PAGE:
now we are kind of stuck with it. As standards have evolved to provide
us with ways to code around and/or avoid old behaviors that we don't
like, it should not cause us any real problems for us today.

regards
         Georg
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Re: Basic questions about the box model

Ezequiel Garzón-2
What a treat, Georg! THIS kind of insight is what I was hoping for.
I'll try to accept the standards more as a given and not to think too
much about foundational issues, though sometimes these aspects
intrigue me. For instance, and as an aside, while it's commonly
claimed that floats were not intended for layout, Wium Lie rejects
this notion in https://dev.opera.com/articles/css-twenty-years-hakon/.

Thanks again.

On Sun, Aug 13, 2017 at 2:49 AM, Georg <[hidden email]> wrote:

> Den 12.08.2017 20.52, skrev Ezequiel Garzón:
>>
>> Georg, while I haven't gone over the standard in depth, I assumed the
>> rendering I saw in all browsers was compliant, and in that sense
>> logical and expected. I was shooting for something along the lines of
>> why you think it was defined this way.
>
>
> Well, I do not even know if that particular behavior was /intentionally/
> /defined/, or if it came about by accident...
>
> Look at it this way: the first browsers was developed without much of what
> we may call "standards", and there was _no_ CSS to begin with. Standards
> came later, and those first standard bodies simply picked up what there was
> some agreement about between competing browser developers, and mainly wrote
> "status quo" at the time into standards for HTML.
> Even later, when the first - basic - CSS standards was formulated, they kept
> on building those on "status quo" in the browser world, while trying to
> refine these standards in such a way that browser developers would come on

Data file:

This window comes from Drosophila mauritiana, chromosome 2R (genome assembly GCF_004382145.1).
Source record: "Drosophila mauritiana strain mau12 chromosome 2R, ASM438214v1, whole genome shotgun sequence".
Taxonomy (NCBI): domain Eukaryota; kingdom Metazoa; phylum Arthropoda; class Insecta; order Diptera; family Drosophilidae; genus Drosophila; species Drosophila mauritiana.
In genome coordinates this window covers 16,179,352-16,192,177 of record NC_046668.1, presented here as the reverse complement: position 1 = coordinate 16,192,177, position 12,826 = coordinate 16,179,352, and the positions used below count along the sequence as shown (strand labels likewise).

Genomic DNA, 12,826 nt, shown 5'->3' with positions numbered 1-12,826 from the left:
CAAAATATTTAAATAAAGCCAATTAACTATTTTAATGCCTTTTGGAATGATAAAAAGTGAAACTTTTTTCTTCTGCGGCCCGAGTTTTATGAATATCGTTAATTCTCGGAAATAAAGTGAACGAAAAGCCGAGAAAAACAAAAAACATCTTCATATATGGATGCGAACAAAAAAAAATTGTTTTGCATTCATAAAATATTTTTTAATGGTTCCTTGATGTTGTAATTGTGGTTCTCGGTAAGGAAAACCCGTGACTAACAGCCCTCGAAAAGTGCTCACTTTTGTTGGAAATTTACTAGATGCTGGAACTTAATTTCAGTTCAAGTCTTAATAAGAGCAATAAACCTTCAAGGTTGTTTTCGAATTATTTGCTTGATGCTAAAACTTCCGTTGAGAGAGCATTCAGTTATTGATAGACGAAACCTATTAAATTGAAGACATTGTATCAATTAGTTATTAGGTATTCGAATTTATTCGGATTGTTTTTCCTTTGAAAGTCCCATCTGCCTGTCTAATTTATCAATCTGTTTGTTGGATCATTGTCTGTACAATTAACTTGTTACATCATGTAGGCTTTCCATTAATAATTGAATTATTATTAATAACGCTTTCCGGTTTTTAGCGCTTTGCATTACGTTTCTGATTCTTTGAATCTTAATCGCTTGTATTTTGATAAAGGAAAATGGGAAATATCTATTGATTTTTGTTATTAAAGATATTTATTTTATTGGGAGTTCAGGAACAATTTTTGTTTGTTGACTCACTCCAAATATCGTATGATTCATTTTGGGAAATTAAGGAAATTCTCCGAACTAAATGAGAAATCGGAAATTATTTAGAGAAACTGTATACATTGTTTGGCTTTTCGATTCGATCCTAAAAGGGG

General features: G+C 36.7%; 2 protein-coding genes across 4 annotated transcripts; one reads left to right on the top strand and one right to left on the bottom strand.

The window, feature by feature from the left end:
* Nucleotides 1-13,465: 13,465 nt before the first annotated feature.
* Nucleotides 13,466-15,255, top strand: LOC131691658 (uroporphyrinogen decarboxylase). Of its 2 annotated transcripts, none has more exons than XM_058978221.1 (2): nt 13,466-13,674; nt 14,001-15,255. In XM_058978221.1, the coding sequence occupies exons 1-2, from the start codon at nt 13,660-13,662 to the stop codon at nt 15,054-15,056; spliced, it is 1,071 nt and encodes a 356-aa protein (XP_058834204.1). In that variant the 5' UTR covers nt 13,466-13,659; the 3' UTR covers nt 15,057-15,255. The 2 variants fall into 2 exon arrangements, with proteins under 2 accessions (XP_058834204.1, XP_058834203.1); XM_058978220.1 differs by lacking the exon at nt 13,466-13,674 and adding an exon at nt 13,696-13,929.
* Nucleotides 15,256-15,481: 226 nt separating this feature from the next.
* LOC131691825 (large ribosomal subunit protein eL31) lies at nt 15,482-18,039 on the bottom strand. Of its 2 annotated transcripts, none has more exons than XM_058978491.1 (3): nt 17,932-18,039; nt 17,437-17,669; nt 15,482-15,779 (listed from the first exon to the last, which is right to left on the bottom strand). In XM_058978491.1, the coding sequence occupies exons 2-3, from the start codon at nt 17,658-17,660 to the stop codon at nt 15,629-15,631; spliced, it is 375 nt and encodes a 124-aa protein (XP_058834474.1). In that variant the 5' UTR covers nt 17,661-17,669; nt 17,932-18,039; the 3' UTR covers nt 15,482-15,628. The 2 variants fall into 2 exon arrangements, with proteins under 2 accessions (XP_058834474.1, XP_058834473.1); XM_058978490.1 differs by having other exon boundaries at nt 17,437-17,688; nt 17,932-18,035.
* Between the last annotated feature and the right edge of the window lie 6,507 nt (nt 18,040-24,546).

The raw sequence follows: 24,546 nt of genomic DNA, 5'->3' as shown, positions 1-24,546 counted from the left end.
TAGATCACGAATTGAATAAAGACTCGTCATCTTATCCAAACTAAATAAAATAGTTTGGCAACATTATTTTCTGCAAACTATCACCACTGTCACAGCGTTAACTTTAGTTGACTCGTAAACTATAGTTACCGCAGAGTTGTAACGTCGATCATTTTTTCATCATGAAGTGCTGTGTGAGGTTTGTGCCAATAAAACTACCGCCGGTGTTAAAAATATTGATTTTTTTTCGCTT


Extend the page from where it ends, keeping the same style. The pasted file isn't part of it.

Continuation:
> board and actually develop browsers that (more or less) followed the same
> standards, in order to achieve interoperability.
> Lots of "less logical solutions" got dropped as standards organs - mainly
> the W3C - wrote and cleaned up standards, but there are still plenty "less
> logical" stuff left in today's standards from way back in the browser war
> era. Some of the old stuff is also left in today's standards to assure that
> new browsers that /follow /standards can render quite old pages /somewhat/
> acceptable.
>
> So, I don't know /who /- once upon a time - defined this particular behavior
> - some browser developer or a standard body, or /why/ they did it. Clearly
> noone has found good reasons to change it over the years, so now we are kind
> of stuck with it. As standards have evolved to provide us with ways to code
> around and/or avoid old behaviors that we don't like, it should not cause us
> any real problems for us today.
>
> regards
>         Georg
>
> ______________________________________________________________________
> css-discuss [[hidden email]]
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Re: Basic questions about the box model

Georg-2
Den 13.08.2017 23.04, skrev Ezequiel Garzón:
> What a treat, Georg! THIS kind of insight is what I was hoping for.
> I'll try to accept the standards more as a given and not to think too
> much about foundational issues, though sometimes these aspects
> intrigue me.
I get that. Curiosity is good ... just don't try to find pure logic
behind//everything you run into, as it may not lead to much. And, there
will always be bugs...

> For instance, and as an aside, while it's commonly
> claimed that floats were not intended for layout, Wium Lie rejects
> this notion in https://dev.opera.com/articles/css-twenty-years-hakon/.
It is "highly illogical" that we should avoid the use of any
design-technique that actually works, just because someone else in the
profession happens not to like it. We just have to learn to master all
the various techniques - in depth and in combination, so we can choose
the best solutions for each task at hand.

As one who has, and still is, using floats for just about everything the
technique works well for - and then some, I am well aware of the
arguments against floats for layout that have  been "floating around"
for decades. Has never bothered me, and some of my first inspirations
for the more intricate uses of floats for layout was derived from the
code behind Wium Lie's early articles on the W3C site.

> Thanks again.
You're welcome.

regards
         Georg